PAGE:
Hakima El Haiti, former secretary of state to the minister of Energy, Mining, Water and the Environment, in charge of the Environment;
Subsequently, HM the King instructed the Head of the government to submit proposals for appointing new officials to the vacant posts.
With regard to the rest of the administrative officials mentioned by the reports that pointed out deficiencies and dysfunctions committed the exercise of their duties, and who numbered 14, HM the King gave His High Instructions to the Head of government with a view to taking the necessary measures against them, and to submit a report thereon to His Majesty.
On the other hand, the results and conclusions of the report of the Court of Auditors have shown that, following the High Instructions of HM the King at the Council of Ministers, held on June 25, 2017, a new momentum has been recorded at the level of the mobilization of the various stakeholders, as well as a notable progress has been made in the implementation of the projects.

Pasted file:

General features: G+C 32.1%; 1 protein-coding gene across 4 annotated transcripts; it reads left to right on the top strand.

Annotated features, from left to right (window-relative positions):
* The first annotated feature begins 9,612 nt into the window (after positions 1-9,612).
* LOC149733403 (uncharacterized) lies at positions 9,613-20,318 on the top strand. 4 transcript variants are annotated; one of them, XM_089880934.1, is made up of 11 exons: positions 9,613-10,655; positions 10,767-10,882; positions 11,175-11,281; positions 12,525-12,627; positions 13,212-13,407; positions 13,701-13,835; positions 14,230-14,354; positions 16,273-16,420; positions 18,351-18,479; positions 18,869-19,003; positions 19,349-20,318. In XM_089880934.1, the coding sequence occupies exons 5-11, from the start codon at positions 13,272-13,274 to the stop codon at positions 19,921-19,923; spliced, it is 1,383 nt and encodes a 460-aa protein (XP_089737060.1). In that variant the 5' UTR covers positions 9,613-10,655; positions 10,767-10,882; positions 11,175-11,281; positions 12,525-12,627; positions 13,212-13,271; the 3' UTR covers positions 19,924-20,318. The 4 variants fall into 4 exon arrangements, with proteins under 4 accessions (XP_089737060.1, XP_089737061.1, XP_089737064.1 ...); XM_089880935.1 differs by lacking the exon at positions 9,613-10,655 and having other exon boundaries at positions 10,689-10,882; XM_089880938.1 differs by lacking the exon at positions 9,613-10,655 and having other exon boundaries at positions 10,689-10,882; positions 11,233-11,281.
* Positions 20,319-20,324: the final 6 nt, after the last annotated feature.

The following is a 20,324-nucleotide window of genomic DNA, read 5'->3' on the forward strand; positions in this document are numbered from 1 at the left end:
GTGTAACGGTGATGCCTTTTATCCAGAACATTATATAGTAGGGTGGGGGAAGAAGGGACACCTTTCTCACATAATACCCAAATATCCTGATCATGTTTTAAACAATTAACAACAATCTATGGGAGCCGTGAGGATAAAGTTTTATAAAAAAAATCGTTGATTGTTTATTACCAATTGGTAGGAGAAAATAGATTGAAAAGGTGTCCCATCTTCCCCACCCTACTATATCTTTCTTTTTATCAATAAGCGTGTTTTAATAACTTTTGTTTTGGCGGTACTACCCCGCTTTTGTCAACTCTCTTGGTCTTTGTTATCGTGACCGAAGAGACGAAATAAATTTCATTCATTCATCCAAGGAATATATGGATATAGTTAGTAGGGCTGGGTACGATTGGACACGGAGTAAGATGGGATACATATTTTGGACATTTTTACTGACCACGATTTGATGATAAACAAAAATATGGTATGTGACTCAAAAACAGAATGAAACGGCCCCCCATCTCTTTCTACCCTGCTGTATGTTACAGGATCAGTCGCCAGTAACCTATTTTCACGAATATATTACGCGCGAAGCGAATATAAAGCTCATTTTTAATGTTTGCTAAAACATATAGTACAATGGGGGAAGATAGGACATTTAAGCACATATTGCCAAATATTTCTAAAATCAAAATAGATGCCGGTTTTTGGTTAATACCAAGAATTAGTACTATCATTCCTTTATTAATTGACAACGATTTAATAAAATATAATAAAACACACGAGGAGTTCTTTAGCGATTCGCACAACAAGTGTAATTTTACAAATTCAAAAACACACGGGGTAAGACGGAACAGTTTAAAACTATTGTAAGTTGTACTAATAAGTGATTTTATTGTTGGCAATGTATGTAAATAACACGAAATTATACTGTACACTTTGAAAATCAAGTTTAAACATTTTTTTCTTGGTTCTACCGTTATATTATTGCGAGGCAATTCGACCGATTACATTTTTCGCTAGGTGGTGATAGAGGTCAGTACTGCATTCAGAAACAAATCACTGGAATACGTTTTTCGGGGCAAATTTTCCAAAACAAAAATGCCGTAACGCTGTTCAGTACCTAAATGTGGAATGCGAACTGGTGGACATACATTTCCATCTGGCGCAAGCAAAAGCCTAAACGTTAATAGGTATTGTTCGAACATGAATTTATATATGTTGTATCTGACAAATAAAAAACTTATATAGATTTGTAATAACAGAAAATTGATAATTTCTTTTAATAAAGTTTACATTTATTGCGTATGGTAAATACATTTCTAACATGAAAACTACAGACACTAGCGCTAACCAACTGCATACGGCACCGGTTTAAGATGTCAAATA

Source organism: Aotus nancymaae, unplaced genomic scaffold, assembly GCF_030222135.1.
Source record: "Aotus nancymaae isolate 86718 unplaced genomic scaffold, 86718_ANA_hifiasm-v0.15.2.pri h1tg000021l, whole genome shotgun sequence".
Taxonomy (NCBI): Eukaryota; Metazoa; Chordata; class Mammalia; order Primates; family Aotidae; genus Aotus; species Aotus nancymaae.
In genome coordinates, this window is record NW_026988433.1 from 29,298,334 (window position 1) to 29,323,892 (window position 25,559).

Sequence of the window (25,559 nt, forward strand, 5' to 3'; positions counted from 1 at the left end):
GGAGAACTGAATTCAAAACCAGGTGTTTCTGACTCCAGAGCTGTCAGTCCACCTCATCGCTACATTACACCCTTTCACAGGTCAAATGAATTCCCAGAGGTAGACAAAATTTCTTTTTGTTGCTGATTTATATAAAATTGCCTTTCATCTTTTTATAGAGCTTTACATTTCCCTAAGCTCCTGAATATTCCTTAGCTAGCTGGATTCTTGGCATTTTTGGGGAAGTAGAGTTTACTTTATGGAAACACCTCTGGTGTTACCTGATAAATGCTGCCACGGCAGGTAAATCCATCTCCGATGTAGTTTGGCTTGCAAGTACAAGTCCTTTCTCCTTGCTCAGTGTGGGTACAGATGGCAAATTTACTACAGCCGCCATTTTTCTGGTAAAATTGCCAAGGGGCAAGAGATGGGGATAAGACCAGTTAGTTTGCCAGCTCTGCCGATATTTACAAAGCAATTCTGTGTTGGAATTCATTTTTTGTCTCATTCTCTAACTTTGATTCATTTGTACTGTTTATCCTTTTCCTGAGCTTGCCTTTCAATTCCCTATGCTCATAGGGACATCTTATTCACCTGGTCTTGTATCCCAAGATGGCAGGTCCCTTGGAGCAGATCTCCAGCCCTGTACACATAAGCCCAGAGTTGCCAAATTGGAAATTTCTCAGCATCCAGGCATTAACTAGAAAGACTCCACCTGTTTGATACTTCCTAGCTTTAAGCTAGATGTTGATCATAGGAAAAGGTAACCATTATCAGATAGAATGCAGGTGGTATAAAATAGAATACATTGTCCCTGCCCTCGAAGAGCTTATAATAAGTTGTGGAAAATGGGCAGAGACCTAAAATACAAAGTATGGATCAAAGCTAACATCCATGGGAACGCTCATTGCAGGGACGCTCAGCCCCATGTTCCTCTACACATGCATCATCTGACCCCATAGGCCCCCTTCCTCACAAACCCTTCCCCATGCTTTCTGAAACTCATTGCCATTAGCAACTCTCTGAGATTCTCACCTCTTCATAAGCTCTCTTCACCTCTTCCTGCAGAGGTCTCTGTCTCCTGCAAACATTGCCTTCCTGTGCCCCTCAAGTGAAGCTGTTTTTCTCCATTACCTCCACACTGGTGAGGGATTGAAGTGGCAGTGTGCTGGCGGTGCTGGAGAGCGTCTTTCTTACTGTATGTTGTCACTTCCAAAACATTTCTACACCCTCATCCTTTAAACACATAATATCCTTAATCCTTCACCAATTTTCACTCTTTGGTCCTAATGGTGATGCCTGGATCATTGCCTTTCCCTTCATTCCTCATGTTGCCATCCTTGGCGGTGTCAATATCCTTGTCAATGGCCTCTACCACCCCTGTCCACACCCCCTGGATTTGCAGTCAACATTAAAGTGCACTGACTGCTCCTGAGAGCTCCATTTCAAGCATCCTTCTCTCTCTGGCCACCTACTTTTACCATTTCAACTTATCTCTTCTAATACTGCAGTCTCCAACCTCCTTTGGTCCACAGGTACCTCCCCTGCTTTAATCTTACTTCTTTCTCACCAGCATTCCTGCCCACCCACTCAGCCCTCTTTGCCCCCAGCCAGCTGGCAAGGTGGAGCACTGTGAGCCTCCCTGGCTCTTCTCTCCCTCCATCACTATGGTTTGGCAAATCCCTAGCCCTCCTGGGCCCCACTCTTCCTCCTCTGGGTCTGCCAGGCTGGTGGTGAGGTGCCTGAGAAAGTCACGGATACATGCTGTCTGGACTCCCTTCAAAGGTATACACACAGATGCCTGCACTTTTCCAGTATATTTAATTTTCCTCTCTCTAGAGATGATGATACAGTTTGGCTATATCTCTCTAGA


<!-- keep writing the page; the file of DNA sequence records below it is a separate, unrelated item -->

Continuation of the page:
In this regard, HM the King, while praising the efforts made by the current government to speed up the implementation of the programmed projects, gave His High Orientations to learn from the difficulties experienced by the development program Manarat Al Moutawassit in order to avoid the dysfunctions and obstacles that could hinder the implementation of development projects in the different regions of the Kingdom.
HM the King has also reiterated His High Instructions in order to take all organizational and regulatory measures aimed at improving administrative and territorial governance and interact positively with the legitimate demands of citizens, in strict compliance with the law and the Rule of law.
It is common knowledge that HM the King, since His accession to the Throne, personally monitors the projects initiated by the Sovereign, adopting a specific approach based on efficiency, effectiveness and swift implementation, and in strict compliance with commitments.
It should be noted that these royal decisions are part of a new policy that is not limited to the Al Hoceima region, but encompasses all regions of Morocco, and concerns every person in charge at all levels, pursuant to the principle of correlation between responsibility and accountability, encouragement of constructive initiatives and promotion of the values of sincere patriotism and committed citizenship to serve the general interest.